1966 Danelectro-made Silvertone 1450 "Hornet" Electric Guitar

My friend Tom owns this much-worn guitar and he handed it to me as a shopping bag of parts. Apparently he let his son "refinish it" a couple times and the last sand-down was never completed.

This Danelectro-made guitar (it had Silvertone branding to begin with) is known colloquially as a "Silvertone Hornet" because it's much like the coveted Dano-made Coral Hornet solidbody model but with a simplified pickguard/control plate and plainer finish. It also has an extra "curve" at the lower-bout strap-button area that gives it a bizarre, hip look. Otherwise the body is similar in length and shape to a "non-reverse" Gibson Firebird that's had a child with a Fender Jazzmaster/Jaguar. Even the scale length splits it down the middle at 25" overall, though the body (maple in the case of this guitar!) is thinner depth than either parent. Just a note, too -- the 1452 model with the white pickguard is much more common.

My work was to re-assemble and hodge-podge problem areas. I first fine-sanded the remains of the finish on the body to smooth it down enough to get a light stain and sealer coat on (I left all the old deeper tool-marks and whatnot). After that I did the same to the neck (poplar), but brought it down to bare wood on the back of the neck and removed a ton of flaked paint on the fretboard. I stained the bare wood a bit and then added a sealer coat to keep things tidy. The result is a guitar that looks terrible in a very good way. It feels nice, however, as the brushed-on layers of house paint that remain have been given a smooth surface.

Work after that included a fret level/dress, new synthetic nut, some cleaning of the harness and installation of a ground to the bridge, compensation for modern 46w-10 strings to the original rosewood saddle/bridge topper, and conversion of the bridge from a whammy-style spring-loaded unit to a blocked, hardtail bridge. The whammies on these never worked beautifully so this is a nod to practicality. It also sounds better with more energy transferred into the body.

I'll be honest -- I can't get over how much I love the feel, comfort, and sound of this guitar. Add just a bit of drive and it evokes a gorgeous, airplain-engine roar at the neck position and a buzzsaw twangalang at the bridge.

The Fender-ish headstock shape is just ungainly enough for a mother to love it. This has a wide, 1 3/4" nut width, too. The poplar neck has a shallow D-shape to the rear and a very light radius (16"?) to the rosewood board.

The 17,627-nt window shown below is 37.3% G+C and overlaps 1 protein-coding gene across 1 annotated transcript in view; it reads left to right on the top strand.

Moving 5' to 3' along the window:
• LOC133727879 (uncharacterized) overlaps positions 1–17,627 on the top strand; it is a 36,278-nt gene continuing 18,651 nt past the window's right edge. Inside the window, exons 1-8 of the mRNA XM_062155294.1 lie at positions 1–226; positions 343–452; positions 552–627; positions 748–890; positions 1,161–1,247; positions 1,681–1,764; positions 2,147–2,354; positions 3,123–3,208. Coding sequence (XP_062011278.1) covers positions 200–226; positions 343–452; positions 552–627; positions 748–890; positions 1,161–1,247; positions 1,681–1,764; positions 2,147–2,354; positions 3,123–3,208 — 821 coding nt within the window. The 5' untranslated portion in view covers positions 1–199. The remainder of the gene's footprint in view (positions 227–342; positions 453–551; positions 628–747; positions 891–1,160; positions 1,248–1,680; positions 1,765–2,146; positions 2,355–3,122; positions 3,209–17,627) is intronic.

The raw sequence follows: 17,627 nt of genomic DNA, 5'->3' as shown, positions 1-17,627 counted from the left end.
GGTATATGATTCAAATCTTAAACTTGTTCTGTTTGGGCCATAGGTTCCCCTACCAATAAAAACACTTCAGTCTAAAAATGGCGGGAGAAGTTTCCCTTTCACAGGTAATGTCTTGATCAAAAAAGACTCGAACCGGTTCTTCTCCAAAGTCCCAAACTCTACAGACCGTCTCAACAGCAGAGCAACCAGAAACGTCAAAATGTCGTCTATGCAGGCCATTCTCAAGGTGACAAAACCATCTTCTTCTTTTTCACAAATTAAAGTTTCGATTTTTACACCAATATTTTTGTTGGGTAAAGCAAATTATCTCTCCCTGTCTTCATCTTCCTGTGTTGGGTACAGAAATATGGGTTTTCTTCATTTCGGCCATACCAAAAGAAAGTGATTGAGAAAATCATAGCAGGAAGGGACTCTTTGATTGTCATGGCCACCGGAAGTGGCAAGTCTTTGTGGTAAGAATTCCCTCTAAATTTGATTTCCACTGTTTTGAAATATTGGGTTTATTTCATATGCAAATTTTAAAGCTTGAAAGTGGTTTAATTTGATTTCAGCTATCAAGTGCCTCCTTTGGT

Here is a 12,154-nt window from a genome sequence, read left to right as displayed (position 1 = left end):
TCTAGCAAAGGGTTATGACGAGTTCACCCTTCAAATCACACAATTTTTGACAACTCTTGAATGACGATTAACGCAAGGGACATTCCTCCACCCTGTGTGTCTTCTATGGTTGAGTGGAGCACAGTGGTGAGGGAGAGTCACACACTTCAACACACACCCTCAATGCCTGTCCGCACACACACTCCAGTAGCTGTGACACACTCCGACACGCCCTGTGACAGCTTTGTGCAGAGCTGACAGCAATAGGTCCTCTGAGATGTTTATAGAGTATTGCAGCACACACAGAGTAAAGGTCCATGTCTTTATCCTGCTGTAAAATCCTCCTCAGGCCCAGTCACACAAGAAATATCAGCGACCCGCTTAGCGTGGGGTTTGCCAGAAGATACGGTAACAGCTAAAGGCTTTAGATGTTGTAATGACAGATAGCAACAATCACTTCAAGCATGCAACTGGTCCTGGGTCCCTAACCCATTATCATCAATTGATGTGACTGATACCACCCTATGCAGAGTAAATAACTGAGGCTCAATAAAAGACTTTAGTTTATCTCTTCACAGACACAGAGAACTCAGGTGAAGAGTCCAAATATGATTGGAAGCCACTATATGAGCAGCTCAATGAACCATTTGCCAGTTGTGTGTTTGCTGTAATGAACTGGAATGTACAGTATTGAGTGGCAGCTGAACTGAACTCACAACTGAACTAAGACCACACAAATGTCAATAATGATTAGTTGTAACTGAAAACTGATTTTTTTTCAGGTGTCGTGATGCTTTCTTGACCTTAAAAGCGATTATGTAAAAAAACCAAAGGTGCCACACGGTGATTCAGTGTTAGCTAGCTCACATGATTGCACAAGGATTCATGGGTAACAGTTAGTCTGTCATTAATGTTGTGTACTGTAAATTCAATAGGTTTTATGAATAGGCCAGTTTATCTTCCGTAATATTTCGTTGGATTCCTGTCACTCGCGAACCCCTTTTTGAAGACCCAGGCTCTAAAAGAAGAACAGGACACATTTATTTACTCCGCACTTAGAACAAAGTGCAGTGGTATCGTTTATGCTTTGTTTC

The side dots are metal markers. The frets are wide and low but serve and the neck itself is nice and straight. Danelectro used two big steel rods to reinforce their necks and most of them stay pretty healthy over the years.

Note the added compensation for each string. Once I get the saddle in place for good intonation, I wick two drops of thin-viscosity superglue on the leading edge of it to just lightly tack it in place. Otherwise, these saddles move all over the place as you tune-up over and over again and suddenly the guitar's not playing in tune at all.

Obviously, this body got some good abuse.

The cover hides the chamber where the whammy's spring would be located. I've safely stowed the arm and spring for posterity.

After a lube, the "skate-key" tuners work just fine.

While there are no serial numbers extant, this model had a run from '65-'67 and the '65s are pretty rare, the '66s most evident, and the '67s have either a 3-bolt neck or 3-bolt-plus-plate neck... so I'm fairly certain this was a '66. The hole below the second bolt is a micro-tilt feature! Yussss!

You can tell that the body is fairly thin -- like a Fender Mustang or Duo-Sonic and perhaps even just a little thinner than those. This means that while the body is long and fits snugly in the lap and contour of the player's body, it's still lightweight and fun to play and bounce around with.


Brad Smith said…
that custom finish is awesome! Makes it a one-of-a-kind!